When a series gets axed by its network these days, the first question fans raise isn’t, “Why, oh fickle gods of television, whyyyy?” but, “So…who’s gonna pick it up?” In an era when the Internet is giving TV providers a run for their money and crowd-funding sites are helping fans to give their favorite shows a leg up, death is sometimes only the beginning.
The latest show to rise—barely buried—from its grave is Community, Dan Harmon’s culty, relentlessly quirky comedy that has found itself staring down the barrel of NBC’s cancellation gun more than once. “Six seasons and a movie!” a throwaway line from a season two episode, became a rallying cry for fans. Community was an unlikely sell from the beginning; concerning the hijinks of a motley group of students at a very screwy community college, the series has spun itself around a tangled web of inside jokes, meta references and genre-savvy sight gags. It’s the perfect show for superfans, but a head-scratcher for those who’d just as soon sip the weak comic tea of überpopular shows like The Big Bang Theory and Two and a Half Men.
This year, in the wake of low ratings, NBC chose not to renew the show. After a month in limbo, the Web stepped in: Yahoo! Screen, the search engine’s streaming service, announced at the end of June that it would revive the show for its long-prophesied sixth season. Can a film be far behind?
Community isn’t the first show to get the resurrection treatment, nor will it be the last. Here are a few more series that came back from the dead.
(Died 1989; reborn 2005)
If any show has potential for a second life, it’s one about a time-traveling alien who regenerates into a new body every time he’s on the verge of dying. The seminal British sci-fi series ran for 26(!) seasons, with seven different actors playing the titular Doctor, before the BBC discontinued production. A misguided, quasi-canonical 1996 TV movie aside, Doctor Who stayed buried for 16 years before showrunner Russell T. Davies dusted off the TARDIS with a brand new Doctor (Christopher Eccleston) and a backstory explaining what the Time Lord had been up to the last decade and change. With three subsequent regenerations and a record-smashing 50th anniversary under its belt, the series is now the BBC’s hottest property, and a new actor (Peter Capaldi) has just taken up the sonic screwdriver.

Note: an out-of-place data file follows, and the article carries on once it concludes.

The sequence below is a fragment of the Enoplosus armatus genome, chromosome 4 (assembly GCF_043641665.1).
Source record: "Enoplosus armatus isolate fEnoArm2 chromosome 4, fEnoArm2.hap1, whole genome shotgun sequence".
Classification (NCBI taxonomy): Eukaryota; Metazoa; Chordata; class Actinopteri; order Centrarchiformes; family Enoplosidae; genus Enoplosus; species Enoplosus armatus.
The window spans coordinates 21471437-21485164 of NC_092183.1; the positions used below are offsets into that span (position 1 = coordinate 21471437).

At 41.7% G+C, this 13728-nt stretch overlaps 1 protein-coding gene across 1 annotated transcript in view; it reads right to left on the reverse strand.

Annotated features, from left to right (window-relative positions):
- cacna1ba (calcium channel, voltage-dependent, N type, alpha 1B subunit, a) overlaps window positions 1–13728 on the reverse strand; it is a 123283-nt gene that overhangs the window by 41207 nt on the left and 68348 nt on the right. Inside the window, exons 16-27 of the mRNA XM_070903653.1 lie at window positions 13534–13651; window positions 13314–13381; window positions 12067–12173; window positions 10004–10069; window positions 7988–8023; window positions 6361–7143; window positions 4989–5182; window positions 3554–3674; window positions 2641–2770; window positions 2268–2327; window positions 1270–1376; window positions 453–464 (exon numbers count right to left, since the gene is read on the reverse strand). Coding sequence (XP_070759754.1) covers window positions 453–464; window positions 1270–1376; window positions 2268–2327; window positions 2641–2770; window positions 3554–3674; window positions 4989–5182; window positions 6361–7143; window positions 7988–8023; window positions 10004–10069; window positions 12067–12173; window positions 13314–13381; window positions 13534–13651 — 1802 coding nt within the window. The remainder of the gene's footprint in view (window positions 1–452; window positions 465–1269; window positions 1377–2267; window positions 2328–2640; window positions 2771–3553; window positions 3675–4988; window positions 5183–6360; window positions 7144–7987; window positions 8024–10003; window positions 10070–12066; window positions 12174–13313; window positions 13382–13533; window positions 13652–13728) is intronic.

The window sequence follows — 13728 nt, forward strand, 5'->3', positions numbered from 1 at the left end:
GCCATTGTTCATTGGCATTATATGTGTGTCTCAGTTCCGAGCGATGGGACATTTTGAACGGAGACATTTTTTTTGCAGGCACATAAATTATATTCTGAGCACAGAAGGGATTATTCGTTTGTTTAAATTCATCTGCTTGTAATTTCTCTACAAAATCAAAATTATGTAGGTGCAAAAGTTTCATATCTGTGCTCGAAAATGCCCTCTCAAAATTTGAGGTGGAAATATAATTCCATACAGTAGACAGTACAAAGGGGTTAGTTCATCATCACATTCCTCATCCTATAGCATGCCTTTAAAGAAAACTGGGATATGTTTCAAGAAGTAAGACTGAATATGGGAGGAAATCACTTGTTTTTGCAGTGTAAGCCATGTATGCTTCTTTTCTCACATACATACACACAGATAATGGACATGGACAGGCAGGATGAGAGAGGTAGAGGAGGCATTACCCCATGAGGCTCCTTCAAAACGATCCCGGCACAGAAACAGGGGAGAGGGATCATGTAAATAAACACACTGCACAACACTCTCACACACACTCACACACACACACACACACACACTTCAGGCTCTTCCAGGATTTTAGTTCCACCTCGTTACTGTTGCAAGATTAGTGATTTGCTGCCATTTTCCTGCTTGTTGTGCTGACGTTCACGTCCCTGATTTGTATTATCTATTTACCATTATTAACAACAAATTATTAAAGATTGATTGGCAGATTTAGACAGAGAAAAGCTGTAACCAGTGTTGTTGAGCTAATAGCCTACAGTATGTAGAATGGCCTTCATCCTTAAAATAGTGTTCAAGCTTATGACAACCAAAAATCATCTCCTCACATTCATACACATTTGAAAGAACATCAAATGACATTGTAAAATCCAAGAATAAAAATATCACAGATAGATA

(Died 2002; reborn 2005)
Before he was the Hollywood powerhouse behind The Avengers, Joss Whedon was the network-harassed cult sensation behind Buffy the Vampire Slayer, Angel and this short-lived sci-fi masterpiece. Fox scratched its head about how to market Firefly, whose blend of space opera and shoot-’em-up western made it hard to categorize. Only 11 of 14 filmed episodes ever hit the airwaves—and out of order, at that—before the series was axed. A massive outcry from the show’s ardent fans and a boom in DVD sales led to an unprecedented development: Universal bought the rights from Fox to do a big-screen follow-up to the one-season series. The entire ensemble returned for the film, dubbed Serenity after the show’s spaceship. Much like the series, the movie was a critical hit but a financial flop. But you can’t keep a good Browncoat down: These days, the ship and its crew are still flying—in an ongoing comic-book series.
(Died 2003; reborn 2005)
It’s hard to believe that Fox ever canceled Seth McFarlane’s animated sitcom, which has now become almost as iconic as the eternally running The Simpsons. But the station gave Peter, Stewie & Co. the boot after four seasons. Family Guy proved hugely popular in syndication on then-fledgling Adult Swim, and DVD sales were off the charts. Fox brought it back two years later, and launched a second McFarlane show (American Dad). It’s been on ever since—for better or worse. Heck, it even spawned a spinoff—The Cleveland Show, which ran four seasons for no discernible reason.